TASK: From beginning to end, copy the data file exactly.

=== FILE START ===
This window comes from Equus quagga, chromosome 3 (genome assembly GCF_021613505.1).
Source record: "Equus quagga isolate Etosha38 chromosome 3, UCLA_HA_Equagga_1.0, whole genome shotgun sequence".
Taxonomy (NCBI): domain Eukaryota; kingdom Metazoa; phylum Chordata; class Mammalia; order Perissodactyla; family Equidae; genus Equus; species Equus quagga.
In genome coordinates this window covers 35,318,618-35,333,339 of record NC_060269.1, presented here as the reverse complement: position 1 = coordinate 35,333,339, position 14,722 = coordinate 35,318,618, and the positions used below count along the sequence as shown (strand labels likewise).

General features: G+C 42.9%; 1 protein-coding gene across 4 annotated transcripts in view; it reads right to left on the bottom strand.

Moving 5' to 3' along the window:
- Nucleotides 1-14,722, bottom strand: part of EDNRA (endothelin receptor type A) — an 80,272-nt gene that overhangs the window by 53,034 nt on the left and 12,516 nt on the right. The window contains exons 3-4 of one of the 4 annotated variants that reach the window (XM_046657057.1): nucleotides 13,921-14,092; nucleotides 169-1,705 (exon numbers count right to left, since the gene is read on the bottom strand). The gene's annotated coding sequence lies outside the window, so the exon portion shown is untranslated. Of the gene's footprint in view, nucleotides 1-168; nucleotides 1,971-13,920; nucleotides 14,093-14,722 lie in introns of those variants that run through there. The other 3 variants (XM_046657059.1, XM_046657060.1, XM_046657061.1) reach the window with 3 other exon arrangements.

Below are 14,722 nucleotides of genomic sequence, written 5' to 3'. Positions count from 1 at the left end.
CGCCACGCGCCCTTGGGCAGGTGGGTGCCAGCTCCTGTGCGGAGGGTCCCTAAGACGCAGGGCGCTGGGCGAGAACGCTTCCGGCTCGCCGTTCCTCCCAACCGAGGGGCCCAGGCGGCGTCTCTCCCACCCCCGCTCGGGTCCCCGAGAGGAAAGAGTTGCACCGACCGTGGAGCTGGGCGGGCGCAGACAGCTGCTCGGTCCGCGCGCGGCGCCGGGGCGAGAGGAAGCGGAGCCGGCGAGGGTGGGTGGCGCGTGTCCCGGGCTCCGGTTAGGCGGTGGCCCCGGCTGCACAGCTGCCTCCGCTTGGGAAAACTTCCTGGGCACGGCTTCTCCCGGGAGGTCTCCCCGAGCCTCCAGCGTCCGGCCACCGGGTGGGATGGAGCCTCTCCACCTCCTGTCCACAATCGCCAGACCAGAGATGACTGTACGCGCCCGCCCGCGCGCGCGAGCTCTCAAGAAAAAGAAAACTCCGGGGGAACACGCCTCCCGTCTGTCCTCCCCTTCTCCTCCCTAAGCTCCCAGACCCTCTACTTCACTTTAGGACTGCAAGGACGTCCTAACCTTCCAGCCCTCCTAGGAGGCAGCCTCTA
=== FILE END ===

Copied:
This window comes from Equus quagga, chromosome 3 (genome assembly GCF_021613505.1).
Source record: "Equus quagga isolate Etosha38 chromosome 3, UCLA_HA_Equagga_1.0, whole genome shotgun sequence".
Taxonomy (NCBI): domain Eukaryota; kingdom Metazoa; phylum Chordata; class Mammalia; order Perissodactyla; family Equidae; genus Equus; species Equus quagga.
In genome coordinates this window covers 35,318,618-35,333,339 of record NC_060269.1, presented here as the reverse complement: position 1 = coordinate 35,333,339, position 14,722 = coordinate 35,318,618, and the positions used below count along the sequence as shown (strand labels likewise).

General features: G+C 42.9%; 1 protein-coding gene across 4 annotated transcripts in view; it reads right to left on the bottom strand.

Moving 5' to 3' along the window:
- Nucleotides 1-14,722, bottom strand: part of EDNRA (endothelin receptor type A) — an 80,272-nt gene that overhangs the window by 53,034 nt on the left and 12,516 nt on the right. The window contains exons 3-4 of one of the 4 annotated variants that reach the window (XM_046657057.1): nucleotides 13,921-14,092; nucleotides 169-1,705 (exon numbers count right to left, since the gene is read on the bottom strand). The gene's annotated coding sequence lies outside the window, so the exon portion shown is untranslated. Of the gene's footprint in view, nucleotides 1-168; nucleotides 1,971-13,920; nucleotides 14,093-14,722 lie in introns of those variants that run through there. The other 3 variants (XM_046657059.1, XM_046657060.1, XM_046657061.1) reach the window with 3 other exon arrangements.

Below are 14,722 nucleotides of genomic sequence, written 5' to 3'. Positions count from 1 at the left end.
CGCCACGCGCCCTTGGGCAGGTGGGTGCCAGCTCCTGTGCGGAGGGTCCCTAAGACGCAGGGCGCTGGGCGAGAACGCTTCCGGCTCGCCGTTCCTCCCAACCGAGGGGCCCAGGCGGCGTCTCTCCCACCCCCGCTCGGGTCCCCGAGAGGAAAGAGTTGCACCGACCGTGGAGCTGGGCGGGCGCAGACAGCTGCTCGGTCCGCGCGCGGCGCCGGGGCGAGAGGAAGCGGAGCCGGCGAGGGTGGGTGGCGCGTGTCCCGGGCTCCGGTTAGGCGGTGGCCCCGGCTGCACAGCTGCCTCCGCTTGGGAAAACTTCCTGGGCACGGCTTCTCCCGGGAGGTCTCCCCGAGCCTCCAGCGTCCGGCCACCGGGTGGGATGGAGCCTCTCCACCTCCTGTCCACAATCGCCAGACCAGAGATGACTGTACGCGCCCGCCCGCGCGCGCGAGCTCTCAAGAAAAAGAAAACTCCGGGGGAACACGCCTCCCGTCTGTCCTCCCCTTCTCCTCCCTAAGCTCCCAGACCCTCTACTTCACTTTAGGACTGCAAGGACGTCCTAACCTTCCAGCCCTCCTAGGAGGCAGCCTCTA